Abstract 17202: Comparative Performance of the R2Chads2, Chads2, and Cha2Ds2-vasc Scores in Atrial Fibrillation
Background. Existing scores to estimate stroke risk in atrial fibrillation (AF) have shown variable performance. We compared the predictive performance of the R2CHADS2 score, which includes a term for renal dysfunction, to that of two existing stroke risk scores, CHADS2 and CHA2DS2-VASc.
Methods. We used data from the ORBIT-AF study, a national, prospective, outpatient registry of incident and prevalent AF in patients >18 years. We examined the association between impaired renal function (CrCl<60 mL/min) and 2-year risk of stroke/systemic embolism (SE) in separate Cox proportional hazards models with linear terms for CHADS2and CHA2DS2-VASc scores. We compared discrimination of the three scores using c-indices and evaluated calibration of R2CHADS2by comparing event rates in ORBIT to published rates from an external clinical trial population (ROCKET-AF) and an observational cohort (ATRIA).
Results. We included N=9743 patients enrolled at 174 ORBIT-AF sites. The median age was 75 years (IQR 67-82), 89.5% were white, 42.5% were female, and 76.4% were taking oral anticoagulation (OAC). Over a median follow-up of 2 years, N=214 stroke/systemic embolism (SE) events occurred (1.00 per 100 pt.-years). Impaired renal function was present in 35.4% of patients and was associated (HR; 95% CI) with increased stroke/SE risk in unadjusted models (1.65; 1.27-2.14). This association was attenuated in models adjusting for CHADS2 (1.21; 0.92, 1.60) or CHA2DS2-VASc (1.05; 0.79, 1.40). Discrimination (c-index; 95% CI) was similar for R2CHADS2, CHADS2 and CHA2DS2-VASc; results were consistent by baseline OAC use (Table). Stroke/SE event rates in ORBIT were lower than those in two external populations for all levels of R2CHADS2.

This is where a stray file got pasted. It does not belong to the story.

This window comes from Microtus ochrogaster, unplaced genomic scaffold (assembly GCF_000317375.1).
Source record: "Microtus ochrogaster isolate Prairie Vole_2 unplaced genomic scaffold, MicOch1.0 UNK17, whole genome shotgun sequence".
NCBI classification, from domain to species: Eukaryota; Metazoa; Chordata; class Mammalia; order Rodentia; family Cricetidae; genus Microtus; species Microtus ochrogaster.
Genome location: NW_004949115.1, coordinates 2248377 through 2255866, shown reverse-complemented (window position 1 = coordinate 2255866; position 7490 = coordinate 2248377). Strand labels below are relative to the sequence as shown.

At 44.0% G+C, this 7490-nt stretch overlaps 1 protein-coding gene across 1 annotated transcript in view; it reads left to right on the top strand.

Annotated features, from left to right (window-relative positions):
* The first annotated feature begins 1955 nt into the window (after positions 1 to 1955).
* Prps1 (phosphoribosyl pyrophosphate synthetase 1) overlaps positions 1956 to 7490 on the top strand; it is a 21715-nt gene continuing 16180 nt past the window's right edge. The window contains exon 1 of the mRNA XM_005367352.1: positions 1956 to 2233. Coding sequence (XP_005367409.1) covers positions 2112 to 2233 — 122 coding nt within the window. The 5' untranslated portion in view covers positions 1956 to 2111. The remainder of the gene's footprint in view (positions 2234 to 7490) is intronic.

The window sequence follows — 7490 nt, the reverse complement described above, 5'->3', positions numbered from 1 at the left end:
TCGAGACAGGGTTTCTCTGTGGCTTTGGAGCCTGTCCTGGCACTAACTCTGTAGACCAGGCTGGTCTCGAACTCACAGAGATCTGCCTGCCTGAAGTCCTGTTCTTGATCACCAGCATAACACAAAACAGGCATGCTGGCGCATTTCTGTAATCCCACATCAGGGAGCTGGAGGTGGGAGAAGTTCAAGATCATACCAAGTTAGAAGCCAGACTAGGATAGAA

Conclusion: In a well-treated community patient population, renal dysfunction did not improve discrimination of traditional embolic risk models. Future studies examining the association between renal dysfunction and outcomes by type of OAC are needed.
Author Disclosures: E.C. O'Brien: Research Grant; Modest; BMS and Janssen. Consultant/Advisory Board; Modest; Portola. D.N. Simon: None. L. Thomas: None. G.C. Fonarow: Consultant/Advisory Board; Modest; Medtronic, Amgen, Johnson & Johnson, Bayer, Boston Scientific. Research Grant; Significant; NIH. Consultant/Advisory Board; Significant; Novartis. P.R. Kowey: Consultant/Advisory Board; Modest; Boehringer Ingelheim, Bristol Myers Squibb, Johnson & Johnson, Portola, Merck, Sanofi, Daiichi Sankyo. K.W. Mahaffey: Research Grant; Modest; AstraZeneca, Amgen, Bayer, Boehringer-Ingleheim, Bristol-Myers-Squibb, Daiichi Sankyo, Eli Lilly, GlaxoSmithKline, Johnson & Johnson, Merck, Novartis, Portola, POZEN Pharmaceutical, Schering-Plough, and The Medicines Company. Consultant/Advisory Board; Modest; Amgen, AstraZeneca, Glaxo SmithKline, Johnson & Johnson, and Merck. J.P. Piccini: Research Grant; Modest; Boston Scientific Corporation and Janssen. Consultant/Advisory Board; Modest; Forest Laboratories, Janssen, and Medtronic. E.D. Peterson: Research Grant; Modest; Eli Lilly & Company and Janssen.
- © 2015 by American Heart Association, Inc.